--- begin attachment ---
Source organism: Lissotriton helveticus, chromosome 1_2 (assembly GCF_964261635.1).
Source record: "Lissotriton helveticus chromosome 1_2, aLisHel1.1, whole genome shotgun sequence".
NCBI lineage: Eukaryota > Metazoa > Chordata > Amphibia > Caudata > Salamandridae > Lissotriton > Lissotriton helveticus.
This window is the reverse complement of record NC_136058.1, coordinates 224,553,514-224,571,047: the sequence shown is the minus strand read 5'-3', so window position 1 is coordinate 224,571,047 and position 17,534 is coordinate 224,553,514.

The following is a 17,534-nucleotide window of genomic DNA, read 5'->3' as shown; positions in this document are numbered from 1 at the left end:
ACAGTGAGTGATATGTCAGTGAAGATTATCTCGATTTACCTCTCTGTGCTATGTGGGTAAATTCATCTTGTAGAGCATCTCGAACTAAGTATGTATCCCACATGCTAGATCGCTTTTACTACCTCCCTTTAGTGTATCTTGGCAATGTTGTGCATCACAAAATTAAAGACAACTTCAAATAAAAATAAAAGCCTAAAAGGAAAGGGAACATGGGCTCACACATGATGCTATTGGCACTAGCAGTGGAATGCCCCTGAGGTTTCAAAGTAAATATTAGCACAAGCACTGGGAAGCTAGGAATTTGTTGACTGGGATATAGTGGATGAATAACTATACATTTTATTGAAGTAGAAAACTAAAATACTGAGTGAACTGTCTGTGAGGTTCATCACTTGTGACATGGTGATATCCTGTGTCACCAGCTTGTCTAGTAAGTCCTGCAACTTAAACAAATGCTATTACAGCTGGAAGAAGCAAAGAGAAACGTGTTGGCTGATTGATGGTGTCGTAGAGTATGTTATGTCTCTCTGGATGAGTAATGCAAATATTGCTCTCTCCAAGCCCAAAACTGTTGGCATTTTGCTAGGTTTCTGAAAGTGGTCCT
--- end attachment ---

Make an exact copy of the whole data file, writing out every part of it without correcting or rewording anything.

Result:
Source organism: Lissotriton helveticus, chromosome 1_2 (assembly GCF_964261635.1).
Source record: "Lissotriton helveticus chromosome 1_2, aLisHel1.1, whole genome shotgun sequence".
NCBI lineage: Eukaryota > Metazoa > Chordata > Amphibia > Caudata > Salamandridae > Lissotriton > Lissotriton helveticus.
This window is the reverse complement of record NC_136058.1, coordinates 224,553,514-224,571,047: the sequence shown is the minus strand read 5'-3', so window position 1 is coordinate 224,571,047 and position 17,534 is coordinate 224,553,514.

The following is a 17,534-nucleotide window of genomic DNA, read 5'->3' as shown; positions in this document are numbered from 1 at the left end:
ACAGTGAGTGATATGTCAGTGAAGATTATCTCGATTTACCTCTCTGTGCTATGTGGGTAAATTCATCTTGTAGAGCATCTCGAACTAAGTATGTATCCCACATGCTAGATCGCTTTTACTACCTCCCTTTAGTGTATCTTGGCAATGTTGTGCATCACAAAATTAAAGACAACTTCAAATAAAAATAAAAGCCTAAAAGGAAAGGGAACATGGGCTCACACATGATGCTATTGGCACTAGCAGTGGAATGCCCCTGAGGTTTCAAAGTAAATATTAGCACAAGCACTGGGAAGCTAGGAATTTGTTGACTGGGATATAGTGGATGAATAACTATACATTTTATTGAAGTAGAAAACTAAAATACTGAGTGAACTGTCTGTGAGGTTCATCACTTGTGACATGGTGATATCCTGTGTCACCAGCTTGTCTAGTAAGTCCTGCAACTTAAACAAATGCTATTACAGCTGGAAGAAGCAAAGAGAAACGTGTTGGCTGATTGATGGTGTCGTAGAGTATGTTATGTCTCTCTGGATGAGTAATGCAAATATTGCTCTCTCCAAGCCCAAAACTGTTGGCATTTTGCTAGGTTTCTGAAAGTGGTCCT